Competition among invasive and endemic carrion fly species in the Galapagos Islands with implications for biological control risk assessment

Ismael E Ramirez, Joselyn Yar, Bradley J. Sinclair, Ana K. Torres, Charlotte E. Causton, George E. Heimpel

Research output: Contribution to journalArticlepeer-review


The composition of the necrobiome community in the Galapagos Islands is poorly understood, and nothing is known about the dynamics between endemic species and those introduced through human activity. To determine the composition of the carrion fly community, specifically members of the families Muscidae, Calliphoridae and Sarcophagidae, we deployed four kinds of carrion bait traps during the cool and hot seasons at two lowland and two highland sites on Santa Cruz Island within the Galapagos archipelago. We also conducted a laboratory experiment to assess resource competition between fly species encountered in the baiting study. Of the eight fly species found in our baited traps, all were introduced except for the endemic sarcophagid, Sarothromyiops dasycnemis. Four endemic and one native carrion-feeding species that had been previously recorded on this island were not found. The introduced sarcophagid, Peckia chrysostoma, was the most abundant fly species, comprising over half of the collected specimens, and it was highly dominant at the lowland sites. The endemic species, S. dasycnemis, was only recorded at the lowland sites during the hot season. On the other hand, the calliphorid species were dominant at the highland sites. Experiments demonstrated that P. chrysostoma is a strong competitor against other carrion fly species in the Galapagos necrobiome, including the endemic S. dasycnemis. A comparison of our data with historical records, combined with the results of our laboratory study, leads to the conclusion that introduced carrion fly species, such as P. chrysostoma, represent a threat to endemic carrion fly species, such as S. dasycnemis. Three parasitoid species were reared from 19% of the collected fly puparia. Two of these species attacked fly larvae (Brachymeria podagrica and Aphaereta sp.), whereas one species attacked fly puparia (Exoristobia sp.) We discuss our results in light of the possibility of the purposeful introduction of a parasitoid as a biological control agent against the avian vampire fly (Philornis downsi; Diptera: Muscidae) in Galapagos.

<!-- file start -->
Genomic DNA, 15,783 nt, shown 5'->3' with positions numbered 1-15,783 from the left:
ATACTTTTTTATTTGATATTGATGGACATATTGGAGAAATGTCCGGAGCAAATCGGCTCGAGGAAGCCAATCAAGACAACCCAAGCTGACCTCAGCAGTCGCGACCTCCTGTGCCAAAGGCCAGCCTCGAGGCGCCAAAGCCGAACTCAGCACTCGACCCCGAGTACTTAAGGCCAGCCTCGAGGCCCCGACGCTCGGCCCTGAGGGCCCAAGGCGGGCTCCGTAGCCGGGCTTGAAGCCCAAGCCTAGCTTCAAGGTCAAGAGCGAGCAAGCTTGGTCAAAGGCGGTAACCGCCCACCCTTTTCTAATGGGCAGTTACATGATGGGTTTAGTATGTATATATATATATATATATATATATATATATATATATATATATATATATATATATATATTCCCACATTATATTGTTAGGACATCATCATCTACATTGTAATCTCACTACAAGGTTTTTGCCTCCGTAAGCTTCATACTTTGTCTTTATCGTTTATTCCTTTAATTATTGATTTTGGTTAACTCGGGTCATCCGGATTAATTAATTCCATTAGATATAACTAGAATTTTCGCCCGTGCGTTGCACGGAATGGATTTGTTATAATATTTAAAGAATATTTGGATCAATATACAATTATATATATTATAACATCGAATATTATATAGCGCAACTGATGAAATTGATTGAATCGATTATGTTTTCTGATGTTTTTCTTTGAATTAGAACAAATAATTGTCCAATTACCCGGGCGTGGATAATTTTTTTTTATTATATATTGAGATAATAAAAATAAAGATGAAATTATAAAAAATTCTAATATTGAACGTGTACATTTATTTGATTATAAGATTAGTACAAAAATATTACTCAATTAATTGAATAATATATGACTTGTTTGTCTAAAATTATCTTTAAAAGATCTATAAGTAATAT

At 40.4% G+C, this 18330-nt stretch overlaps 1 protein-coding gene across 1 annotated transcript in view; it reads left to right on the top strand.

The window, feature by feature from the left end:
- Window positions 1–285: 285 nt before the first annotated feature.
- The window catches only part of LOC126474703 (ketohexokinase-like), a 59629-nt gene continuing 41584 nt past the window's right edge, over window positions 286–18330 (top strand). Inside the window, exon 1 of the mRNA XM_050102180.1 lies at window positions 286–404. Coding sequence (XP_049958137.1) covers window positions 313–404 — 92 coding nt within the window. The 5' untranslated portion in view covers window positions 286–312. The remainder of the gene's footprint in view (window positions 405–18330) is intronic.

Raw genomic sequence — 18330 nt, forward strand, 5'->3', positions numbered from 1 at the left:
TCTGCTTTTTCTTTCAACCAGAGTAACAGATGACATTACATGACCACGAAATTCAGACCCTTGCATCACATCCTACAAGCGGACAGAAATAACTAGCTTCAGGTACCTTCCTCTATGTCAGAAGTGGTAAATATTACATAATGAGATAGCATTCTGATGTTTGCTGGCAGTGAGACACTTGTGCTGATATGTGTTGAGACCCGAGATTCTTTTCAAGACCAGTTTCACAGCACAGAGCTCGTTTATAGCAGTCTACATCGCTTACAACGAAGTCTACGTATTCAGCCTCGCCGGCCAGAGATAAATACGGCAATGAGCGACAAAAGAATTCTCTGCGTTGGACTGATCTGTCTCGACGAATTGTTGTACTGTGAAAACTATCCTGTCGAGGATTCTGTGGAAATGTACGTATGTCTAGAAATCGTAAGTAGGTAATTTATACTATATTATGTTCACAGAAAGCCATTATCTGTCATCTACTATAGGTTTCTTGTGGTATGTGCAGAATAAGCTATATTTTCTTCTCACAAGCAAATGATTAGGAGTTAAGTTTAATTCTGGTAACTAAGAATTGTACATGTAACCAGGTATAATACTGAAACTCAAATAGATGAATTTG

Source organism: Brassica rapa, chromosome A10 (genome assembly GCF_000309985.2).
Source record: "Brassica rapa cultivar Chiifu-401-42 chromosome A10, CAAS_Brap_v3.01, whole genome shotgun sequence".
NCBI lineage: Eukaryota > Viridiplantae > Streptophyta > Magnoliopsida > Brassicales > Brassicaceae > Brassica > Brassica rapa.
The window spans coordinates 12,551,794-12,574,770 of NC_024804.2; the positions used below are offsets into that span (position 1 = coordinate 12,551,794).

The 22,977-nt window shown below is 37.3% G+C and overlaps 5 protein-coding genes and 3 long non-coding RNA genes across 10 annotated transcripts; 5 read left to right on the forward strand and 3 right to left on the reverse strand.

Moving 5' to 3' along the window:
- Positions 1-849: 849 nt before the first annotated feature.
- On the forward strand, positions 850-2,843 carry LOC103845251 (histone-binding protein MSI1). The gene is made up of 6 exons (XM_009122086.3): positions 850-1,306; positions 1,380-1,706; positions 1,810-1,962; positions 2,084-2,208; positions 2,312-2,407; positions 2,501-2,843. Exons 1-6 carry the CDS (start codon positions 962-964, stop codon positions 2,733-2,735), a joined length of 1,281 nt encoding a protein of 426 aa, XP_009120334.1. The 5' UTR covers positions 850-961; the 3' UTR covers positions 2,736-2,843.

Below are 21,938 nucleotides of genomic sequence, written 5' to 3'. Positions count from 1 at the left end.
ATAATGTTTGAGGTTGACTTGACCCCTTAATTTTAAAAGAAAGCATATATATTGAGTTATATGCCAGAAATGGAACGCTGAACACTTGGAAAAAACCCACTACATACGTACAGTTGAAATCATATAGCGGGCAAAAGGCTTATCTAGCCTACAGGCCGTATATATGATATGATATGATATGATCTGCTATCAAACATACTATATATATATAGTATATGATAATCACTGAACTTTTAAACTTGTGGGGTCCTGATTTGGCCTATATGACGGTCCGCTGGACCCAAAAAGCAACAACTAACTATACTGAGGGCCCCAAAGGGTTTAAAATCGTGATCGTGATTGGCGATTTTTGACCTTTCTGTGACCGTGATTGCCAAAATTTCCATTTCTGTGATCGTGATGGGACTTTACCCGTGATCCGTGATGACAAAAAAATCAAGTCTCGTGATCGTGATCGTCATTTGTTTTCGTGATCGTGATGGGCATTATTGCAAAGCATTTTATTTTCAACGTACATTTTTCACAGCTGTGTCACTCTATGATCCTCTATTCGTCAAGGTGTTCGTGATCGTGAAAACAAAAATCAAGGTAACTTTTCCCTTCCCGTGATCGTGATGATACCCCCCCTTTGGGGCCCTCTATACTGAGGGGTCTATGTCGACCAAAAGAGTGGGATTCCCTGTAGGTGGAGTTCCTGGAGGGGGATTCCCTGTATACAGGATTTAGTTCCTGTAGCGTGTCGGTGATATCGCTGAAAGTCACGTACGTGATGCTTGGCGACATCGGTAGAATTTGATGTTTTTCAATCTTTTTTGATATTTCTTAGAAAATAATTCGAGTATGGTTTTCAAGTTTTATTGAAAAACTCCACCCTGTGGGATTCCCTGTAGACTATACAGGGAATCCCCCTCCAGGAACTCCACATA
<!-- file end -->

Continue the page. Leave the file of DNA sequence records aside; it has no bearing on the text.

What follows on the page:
Original languageEnglish (US)
JournalInsect Conservation and Diversity
StateAccepted/In press - 2023

Bibliographical note

Publisher Copyright:
© 2023 The Authors. Insect Conservation and Diversity published by John Wiley & Sons Ltd on behalf of Royal Entomological Society.


  • biological control
  • competition
  • Conura annulifera
  • introduced species
  • necrobiome
  • Philornis downsi
  • risk assessment

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